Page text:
Acidity in UART paper – A message from our CEO
This whitepaper was written to specifically address the concerns of many pastel and colored pencils artists regarding the archival quality of UART paper. The concerns stem from some artists who used a pH testing pen to determine whether our paper was acidic or not. Since the pH pen indicated the presence of acids, artists became worried that an acidic pH level in the paper means that the paper will deteriorate over time and that their workpiece will be destroyed in the process.
At UART, we take the concerns of every artist very seriously and wanted to respond to those concerns with the most scientifically accurate information possible. We perfectly understand that artists worry about the archival quality of the substrate they use and want their paintings or drawings to last as long as possible.
Unlike other sanded pastel papers available on the market today, UART paper can be considered as a true sanded paper. It is constructed with a paper backing that receives multiple layers of resins, grain and glue which confer the paper its unique properties. Most sanded paper on the market are made with a cotton base backing and follow a manufacturing process much different than ours. One of the major reasons why you can use all types of wet media on UART paper without affecting or damaging the surface is the added layers of specific resins and glue that provide a very sturdy and durable material. But before we continue, we would like to offer you a bit of paper history to give you some perspective.
Paper, as we know it today, was first made in China by Ts’ai Lun, a Chinese court official, in the 2nd century AD. In all likelihood, Ts’ai mixed mulberry bark, hemp and rags with water, mashed it into pulp, pressed out the liquid, and hung the thin mat to dry in the sun. Over time, technology helped refine the production of paper, but the base always consisted of cloth and that has been the case up until the mid-1800’s. As the demand for paper started to grow exponentially in the 19th century, the mills moved to wood pulp because wood was less expensive and more abundant than cloth. Many chemical additives, such as aluminum rosin were progressively added to the wood pulp to reinforce the structural bonds in the paper and minimize bleeding of inks. While these additives gave initial strength, they were also a source of great acidification. They dramatically lowered the natural pH of paper to a range of 3.0-4.0, which inevitably resulted in diminishing the longevity of paper. This production process remained the same until the 1980’s when paper manufacturers began adding alkaline buffers to wood pulp papers to achieve a much more stable pH range of 6.5 – 7.0. This new chemical process still remains standard practice to this day.
Trying to determine the quality and durability of any paper product using a low technology device, such as a pH pen for instance, is problematic and can be very misleading to the end user. A pH pen will only tell you if a substrate is acidic or alkaline. It will not provide you with a specific pH level. Therefore, the paper tested could have a pH of 6.7 and still register acidic with the pen. A paper with a pH level of 6.7 or slightly lower will not, at any point in time, deteriorate at a faster rate than a paper with a “neutral” pH of 7.0. The vast majority of the paper that is manufactured today, except for low quality substrates such as newspaper, are made with chemicals that will not affect the long term durability of the paper. There would only be reason for great concern if the actual pH of the paper is lower than 4. UART paper backing registers a pH level of about 6.5.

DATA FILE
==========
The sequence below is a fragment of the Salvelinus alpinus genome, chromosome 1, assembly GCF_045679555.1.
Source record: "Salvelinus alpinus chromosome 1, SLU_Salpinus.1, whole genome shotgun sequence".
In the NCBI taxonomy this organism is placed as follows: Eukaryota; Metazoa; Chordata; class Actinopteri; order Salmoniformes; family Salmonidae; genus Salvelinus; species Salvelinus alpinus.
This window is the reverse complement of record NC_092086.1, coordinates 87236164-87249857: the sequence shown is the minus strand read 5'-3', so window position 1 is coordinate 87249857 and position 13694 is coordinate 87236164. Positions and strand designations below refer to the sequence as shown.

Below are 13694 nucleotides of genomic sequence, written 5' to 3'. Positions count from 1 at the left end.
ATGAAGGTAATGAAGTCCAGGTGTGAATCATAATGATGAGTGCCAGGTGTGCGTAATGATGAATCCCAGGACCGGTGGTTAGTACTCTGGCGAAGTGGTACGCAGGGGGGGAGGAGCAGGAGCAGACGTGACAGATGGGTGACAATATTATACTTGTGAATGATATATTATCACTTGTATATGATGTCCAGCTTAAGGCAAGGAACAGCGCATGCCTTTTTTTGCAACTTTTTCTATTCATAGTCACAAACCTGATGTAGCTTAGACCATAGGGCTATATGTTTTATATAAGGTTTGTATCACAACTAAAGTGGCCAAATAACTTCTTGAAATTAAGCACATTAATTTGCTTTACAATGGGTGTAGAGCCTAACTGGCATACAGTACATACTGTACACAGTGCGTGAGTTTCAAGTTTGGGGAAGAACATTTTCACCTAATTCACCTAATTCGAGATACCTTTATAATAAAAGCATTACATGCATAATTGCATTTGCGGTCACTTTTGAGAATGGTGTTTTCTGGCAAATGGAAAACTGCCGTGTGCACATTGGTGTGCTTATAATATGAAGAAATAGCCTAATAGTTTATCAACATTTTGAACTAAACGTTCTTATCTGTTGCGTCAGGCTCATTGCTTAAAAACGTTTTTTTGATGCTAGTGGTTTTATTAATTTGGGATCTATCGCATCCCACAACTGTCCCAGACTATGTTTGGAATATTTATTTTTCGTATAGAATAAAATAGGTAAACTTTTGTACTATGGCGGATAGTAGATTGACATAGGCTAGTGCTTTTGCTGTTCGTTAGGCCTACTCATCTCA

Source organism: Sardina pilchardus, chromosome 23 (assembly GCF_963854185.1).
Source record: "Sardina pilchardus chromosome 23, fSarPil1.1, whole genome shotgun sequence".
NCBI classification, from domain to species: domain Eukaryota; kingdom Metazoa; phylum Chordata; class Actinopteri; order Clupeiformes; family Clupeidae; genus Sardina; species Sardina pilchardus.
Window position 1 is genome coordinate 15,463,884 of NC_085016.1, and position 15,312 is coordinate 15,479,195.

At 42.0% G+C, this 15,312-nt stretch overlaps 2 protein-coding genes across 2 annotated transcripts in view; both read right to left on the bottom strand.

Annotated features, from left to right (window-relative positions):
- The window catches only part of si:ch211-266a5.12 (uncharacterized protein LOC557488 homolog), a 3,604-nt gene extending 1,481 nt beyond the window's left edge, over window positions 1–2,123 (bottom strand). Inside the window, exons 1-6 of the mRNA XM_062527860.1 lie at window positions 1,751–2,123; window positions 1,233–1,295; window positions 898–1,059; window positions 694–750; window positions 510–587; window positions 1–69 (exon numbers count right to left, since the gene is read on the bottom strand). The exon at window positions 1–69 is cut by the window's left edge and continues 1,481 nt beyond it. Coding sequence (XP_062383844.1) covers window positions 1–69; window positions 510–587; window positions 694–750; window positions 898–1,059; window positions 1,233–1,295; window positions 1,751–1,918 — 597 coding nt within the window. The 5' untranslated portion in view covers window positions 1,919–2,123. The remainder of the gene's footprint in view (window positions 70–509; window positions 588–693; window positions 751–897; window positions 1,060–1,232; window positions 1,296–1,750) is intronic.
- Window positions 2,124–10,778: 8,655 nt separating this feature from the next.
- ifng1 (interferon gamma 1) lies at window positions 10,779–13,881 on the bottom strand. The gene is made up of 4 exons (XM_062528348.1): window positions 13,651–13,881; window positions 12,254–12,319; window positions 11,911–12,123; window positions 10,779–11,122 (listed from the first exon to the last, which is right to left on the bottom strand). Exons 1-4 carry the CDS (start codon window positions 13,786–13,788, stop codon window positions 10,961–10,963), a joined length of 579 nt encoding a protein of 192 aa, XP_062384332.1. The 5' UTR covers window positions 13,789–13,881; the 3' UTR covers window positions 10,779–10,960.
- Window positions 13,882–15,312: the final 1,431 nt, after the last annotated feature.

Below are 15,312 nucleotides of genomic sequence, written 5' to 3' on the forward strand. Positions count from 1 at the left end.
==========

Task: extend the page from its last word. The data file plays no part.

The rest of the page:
It is imperative for us to provide our customers with the most accurate information possible, so that you can make an informed opinion when purchasing our paper. We understand that many artists have the best of intentions when they test our paper and are striving to inform the consumer the best they can. We, as manufacturers, also need to make sure that the information that is shared to the world is as accurate as possible. We always stand 100% behind our products and guarantee that our sanded paper, under normal and stable conditions, will not deteriorate over time. Let us also show you a test performed by one of our artists who lives in Israel. She volunteered to put UART paper to the test and exposed our paper to the harsh Mediterranean sun for over 5 months. Although the testing process remains relatively “unscientific”, you will see that not only did our paper remain completely undamaged by the sun, it also did not fade and stayed 100% lightfast. You can read about the results HERE.
We hope that the information we provided you here was helpful and cleared any doubts you had about UART paper. We remain available for any questions you may have about our paper and we hope that you will continue choosing UART as your preferred surface for your paintings and drawings.
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